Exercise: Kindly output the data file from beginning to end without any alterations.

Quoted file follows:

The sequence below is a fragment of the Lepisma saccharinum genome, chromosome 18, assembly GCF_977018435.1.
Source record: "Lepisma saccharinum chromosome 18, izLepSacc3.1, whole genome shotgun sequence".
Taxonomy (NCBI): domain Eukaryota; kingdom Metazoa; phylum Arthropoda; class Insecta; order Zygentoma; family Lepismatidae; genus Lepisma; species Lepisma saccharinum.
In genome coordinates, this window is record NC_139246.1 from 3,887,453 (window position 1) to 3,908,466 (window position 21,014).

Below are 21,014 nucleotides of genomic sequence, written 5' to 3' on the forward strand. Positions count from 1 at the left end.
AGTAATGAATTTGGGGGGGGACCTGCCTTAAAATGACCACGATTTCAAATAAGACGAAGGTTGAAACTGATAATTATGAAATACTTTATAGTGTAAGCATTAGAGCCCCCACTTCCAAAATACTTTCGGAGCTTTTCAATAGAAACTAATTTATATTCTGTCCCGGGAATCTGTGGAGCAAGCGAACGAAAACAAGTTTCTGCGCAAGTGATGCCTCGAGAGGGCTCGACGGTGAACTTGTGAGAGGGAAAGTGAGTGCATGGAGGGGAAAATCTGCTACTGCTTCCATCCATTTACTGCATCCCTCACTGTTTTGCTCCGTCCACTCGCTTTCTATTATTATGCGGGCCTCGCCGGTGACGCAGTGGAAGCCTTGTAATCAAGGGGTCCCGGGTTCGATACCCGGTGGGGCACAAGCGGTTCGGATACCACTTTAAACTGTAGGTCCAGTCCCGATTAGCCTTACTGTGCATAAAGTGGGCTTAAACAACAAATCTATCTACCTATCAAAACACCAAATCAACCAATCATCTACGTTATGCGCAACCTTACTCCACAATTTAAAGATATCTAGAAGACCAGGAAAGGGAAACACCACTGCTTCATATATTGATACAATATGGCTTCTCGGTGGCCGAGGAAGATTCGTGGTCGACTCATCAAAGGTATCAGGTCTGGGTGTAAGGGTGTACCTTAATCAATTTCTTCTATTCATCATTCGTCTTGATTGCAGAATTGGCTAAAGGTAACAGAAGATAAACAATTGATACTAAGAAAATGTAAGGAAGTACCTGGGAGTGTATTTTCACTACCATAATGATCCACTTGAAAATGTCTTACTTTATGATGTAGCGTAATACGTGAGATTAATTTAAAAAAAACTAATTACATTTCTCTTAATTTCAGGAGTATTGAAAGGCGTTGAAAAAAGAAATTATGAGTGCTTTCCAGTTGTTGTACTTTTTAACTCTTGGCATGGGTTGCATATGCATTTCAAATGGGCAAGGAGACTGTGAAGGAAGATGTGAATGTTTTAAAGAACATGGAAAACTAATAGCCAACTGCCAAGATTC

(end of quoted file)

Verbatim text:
The sequence below is a fragment of the Lepisma saccharinum genome, chromosome 18, assembly GCF_977018435.1.
Source record: "Lepisma saccharinum chromosome 18, izLepSacc3.1, whole genome shotgun sequence".
Taxonomy (NCBI): domain Eukaryota; kingdom Metazoa; phylum Arthropoda; class Insecta; order Zygentoma; family Lepismatidae; genus Lepisma; species Lepisma saccharinum.
In genome coordinates, this window is record NC_139246.1 from 3,887,453 (window position 1) to 3,908,466 (window position 21,014).

Below are 21,014 nucleotides of genomic sequence, written 5' to 3' on the forward strand. Positions count from 1 at the left end.
AGTAATGAATTTGGGGGGGGACCTGCCTTAAAATGACCACGATTTCAAATAAGACGAAGGTTGAAACTGATAATTATGAAATACTTTATAGTGTAAGCATTAGAGCCCCCACTTCCAAAATACTTTCGGAGCTTTTCAATAGAAACTAATTTATATTCTGTCCCGGGAATCTGTGGAGCAAGCGAACGAAAACAAGTTTCTGCGCAAGTGATGCCTCGAGAGGGCTCGACGGTGAACTTGTGAGAGGGAAAGTGAGTGCATGGAGGGGAAAATCTGCTACTGCTTCCATCCATTTACTGCATCCCTCACTGTTTTGCTCCGTCCACTCGCTTTCTATTATTATGCGGGCCTCGCCGGTGACGCAGTGGAAGCCTTGTAATCAAGGGGTCCCGGGTTCGATACCCGGTGGGGCACAAGCGGTTCGGATACCACTTTAAACTGTAGGTCCAGTCCCGATTAGCCTTACTGTGCATAAAGTGGGCTTAAACAACAAATCTATCTACCTATCAAAACACCAAATCAACCAATCATCTACGTTATGCGCAACCTTACTCCACAATTTAAAGATATCTAGAAGACCAGGAAAGGGAAACACCACTGCTTCATATATTGATACAATATGGCTTCTCGGTGGCCGAGGAAGATTCGTGGTCGACTCATCAAAGGTATCAGGTCTGGGTGTAAGGGTGTACCTTAATCAATTTCTTCTATTCATCATTCGTCTTGATTGCAGAATTGGCTAAAGGTAACAGAAGATAAACAATTGATACTAAGAAAATGTAAGGAAGTACCTGGGAGTGTATTTTCACTACCATAATGATCCACTTGAAAATGTCTTACTTTATGATGTAGCGTAATACGTGAGATTAATTTAAAAAAAACTAATTACATTTCTCTTAATTTCAGGAGTATTGAAAGGCGTTGAAAAAAGAAATTATGAGTGCTTTCCAGTTGTTGTACTTTTTAACTCTTGGCATGGGTTGCATATGCATTTCAAATGGGCAAGGAGACTGTGAAGGAAGATGTGAATGTTTTAAAGAACATGGAAAACTAATAGCCAACTGCCAAGATTC